Shelter rabbits need homes, even in April
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MURRAY, UT (Apr. 2, 2019) -- The Humane Society of Utah encourages rabbit adoption
Rabbits are surrendered to the Humane Society of Utah (HSU) throughout the year, and HSU encourages people to adopt a rabbit if they are interested in owning one as a pet. Instead of deterring would-be bunny owners during April, HSU seeks to educate about rabbits and adoption.
“There is a myth that black cats can’t be adopted during October because of Halloween, and it has put black cats at risk by keeping them in shelters longer than necessary,” said Deann Shepherd, HSU representative. “HSU does not believe in holding a rabbit back from finding a loving home because of a holiday. If someone is thinking about getting a pet rabbit, we’d prefer to educate them and have them adopt a rabbit from us instead of buying one and not understanding how to care for it properly.”
All rabbits at HSU are spayed and neutered before adoption, but HSU does not offer surgical sterilization for owned rabbits in the community. This procedure is available through an exotic veterinarian and can be expensive, which means most rabbits purchased from a store may not be sterilized leading to more unwanted rabbits that may be at risk of ending up in an animal shelter.
Rabbits are affectionate, intelligent, quiet companions that can make a good house pet for the right person. “We trust our adoption process to screen potential adopters,” said Shepherd.
Following are some tips to consider before getting a pet rabbit:
Rabbits have a long life span and can live 8-12 years with proper care and diet.
Rabbits are prey animals and can be timid. They may not like to be held.
Rabbit teeth and nails grow continually and require regular trimming.
Owners should bunny-proof a room before allowing a rabbit to run around out of the cage – rabbits can chew on items in the house like electrical cords and wood.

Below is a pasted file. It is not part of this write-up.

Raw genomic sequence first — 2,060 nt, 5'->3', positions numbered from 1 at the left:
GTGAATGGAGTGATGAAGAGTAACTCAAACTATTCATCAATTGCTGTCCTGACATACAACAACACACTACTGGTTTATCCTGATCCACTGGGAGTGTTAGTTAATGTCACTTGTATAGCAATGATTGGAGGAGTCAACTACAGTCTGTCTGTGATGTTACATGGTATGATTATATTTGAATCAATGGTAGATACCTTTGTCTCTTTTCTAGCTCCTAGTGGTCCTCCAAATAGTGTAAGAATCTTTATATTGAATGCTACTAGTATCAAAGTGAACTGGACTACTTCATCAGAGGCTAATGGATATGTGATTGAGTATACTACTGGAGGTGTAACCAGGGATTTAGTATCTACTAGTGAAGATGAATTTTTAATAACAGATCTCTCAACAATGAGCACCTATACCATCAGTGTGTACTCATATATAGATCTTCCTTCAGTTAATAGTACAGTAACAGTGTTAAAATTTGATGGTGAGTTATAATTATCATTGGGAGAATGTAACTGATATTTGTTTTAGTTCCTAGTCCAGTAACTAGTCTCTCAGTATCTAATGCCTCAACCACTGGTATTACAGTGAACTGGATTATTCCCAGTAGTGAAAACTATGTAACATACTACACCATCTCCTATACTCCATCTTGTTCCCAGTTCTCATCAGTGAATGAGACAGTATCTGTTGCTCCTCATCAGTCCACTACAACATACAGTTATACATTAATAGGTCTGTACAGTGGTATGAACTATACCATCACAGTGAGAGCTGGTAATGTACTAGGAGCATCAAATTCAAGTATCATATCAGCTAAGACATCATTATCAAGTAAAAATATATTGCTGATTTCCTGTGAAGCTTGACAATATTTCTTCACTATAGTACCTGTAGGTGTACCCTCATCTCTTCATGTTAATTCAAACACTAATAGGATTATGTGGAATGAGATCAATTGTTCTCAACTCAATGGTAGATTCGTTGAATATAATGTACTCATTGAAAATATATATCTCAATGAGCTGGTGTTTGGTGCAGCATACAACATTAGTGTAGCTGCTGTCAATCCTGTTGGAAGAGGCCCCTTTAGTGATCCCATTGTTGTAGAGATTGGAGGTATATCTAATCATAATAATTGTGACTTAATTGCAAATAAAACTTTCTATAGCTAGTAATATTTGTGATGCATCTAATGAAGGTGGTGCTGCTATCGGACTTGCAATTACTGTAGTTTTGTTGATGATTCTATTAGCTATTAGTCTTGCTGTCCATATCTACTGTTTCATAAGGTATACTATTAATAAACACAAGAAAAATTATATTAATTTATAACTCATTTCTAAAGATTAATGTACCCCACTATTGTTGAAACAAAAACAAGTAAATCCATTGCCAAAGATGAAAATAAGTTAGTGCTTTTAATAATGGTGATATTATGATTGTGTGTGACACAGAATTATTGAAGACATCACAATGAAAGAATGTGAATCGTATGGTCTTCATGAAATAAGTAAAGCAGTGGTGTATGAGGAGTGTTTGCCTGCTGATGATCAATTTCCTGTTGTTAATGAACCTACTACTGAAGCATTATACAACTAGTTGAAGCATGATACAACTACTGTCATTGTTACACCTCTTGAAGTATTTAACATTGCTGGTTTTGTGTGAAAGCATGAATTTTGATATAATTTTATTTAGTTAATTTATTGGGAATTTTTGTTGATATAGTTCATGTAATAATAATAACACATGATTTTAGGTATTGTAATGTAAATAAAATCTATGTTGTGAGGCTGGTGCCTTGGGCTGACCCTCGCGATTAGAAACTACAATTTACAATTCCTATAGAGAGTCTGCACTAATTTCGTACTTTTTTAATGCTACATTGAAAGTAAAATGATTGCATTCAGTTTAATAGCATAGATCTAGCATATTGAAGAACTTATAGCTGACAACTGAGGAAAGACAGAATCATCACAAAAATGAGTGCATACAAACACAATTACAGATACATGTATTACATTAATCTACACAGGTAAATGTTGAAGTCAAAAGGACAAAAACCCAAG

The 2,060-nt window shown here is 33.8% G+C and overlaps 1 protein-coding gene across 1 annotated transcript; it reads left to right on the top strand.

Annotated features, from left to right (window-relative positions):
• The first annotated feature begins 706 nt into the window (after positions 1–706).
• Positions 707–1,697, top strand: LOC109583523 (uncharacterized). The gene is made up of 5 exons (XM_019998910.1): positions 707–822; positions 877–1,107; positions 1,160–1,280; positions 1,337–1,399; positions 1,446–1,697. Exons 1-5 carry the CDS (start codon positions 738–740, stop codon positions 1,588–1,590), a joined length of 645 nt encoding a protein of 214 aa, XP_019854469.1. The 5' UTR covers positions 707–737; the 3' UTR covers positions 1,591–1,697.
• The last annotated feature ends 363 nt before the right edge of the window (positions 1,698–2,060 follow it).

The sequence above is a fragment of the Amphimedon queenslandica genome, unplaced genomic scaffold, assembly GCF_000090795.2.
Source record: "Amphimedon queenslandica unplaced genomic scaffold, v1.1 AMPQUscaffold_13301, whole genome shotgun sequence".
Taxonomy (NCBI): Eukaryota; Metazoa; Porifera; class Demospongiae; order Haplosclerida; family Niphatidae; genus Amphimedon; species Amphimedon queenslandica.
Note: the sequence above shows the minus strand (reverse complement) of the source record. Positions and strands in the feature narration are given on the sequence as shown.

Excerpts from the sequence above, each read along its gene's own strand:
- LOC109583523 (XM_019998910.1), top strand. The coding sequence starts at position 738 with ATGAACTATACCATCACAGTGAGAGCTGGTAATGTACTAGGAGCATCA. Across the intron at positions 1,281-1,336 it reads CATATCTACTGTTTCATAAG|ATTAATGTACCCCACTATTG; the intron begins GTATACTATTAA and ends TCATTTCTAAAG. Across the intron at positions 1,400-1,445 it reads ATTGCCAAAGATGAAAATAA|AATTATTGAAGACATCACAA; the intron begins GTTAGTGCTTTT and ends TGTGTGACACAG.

Rabbits may be trained to use a litter box and respond to clicker training.
Owners should understand what foods are acceptable as snacks and what foods to avoid.
Bunnies need regular affection and attention from their owners.
HSU does warn against buying a bunny on impulse to put in an Easter basket. “Unless a family is willing to adopt and care for a new pet rabbit, they should consider an alternative for the Easter basket,” said Shepherd.
Some Utah cities and counties have passed a pet store ordinance banning the sale of dogs, cats and rabbits from pet stores to prevent more unwanted pets from ending up in animal shelters. These include Salt Lake City, Millcreek, Emigration, Copperton, Kearns, Magna, White City, Sandy, Midvale and Murray.
For more information about HSU’s adoption process and to see a list of available rabbits, visit http://www.utahhumane.org.
The Humane Society of Utah (HSU) is dedicated to the elimination of pain, fear and suffering in all animals. Since 1960, HSU has been sheltering homeless animals, fighting cruelty and neglect, and creating an environment of respect, responsibility, and compassion for all animals across the state of Utah. As the largest open-admission private animal shelter in the state, HSU welcomes any companion animal that can legally be admitted. HSU works hard to ensure that every healthy and treatable pet that enters the facility will be placed into a loving home. The Humane Society of Utah is a local, private 501(c)(3) nonprofit organization that does not receive any government funding and is not a branch of any national organization. HSU is funded by the voluntary contributions of individuals, businesses, and foundations. Read more about HSU online at www.utahhumane.org.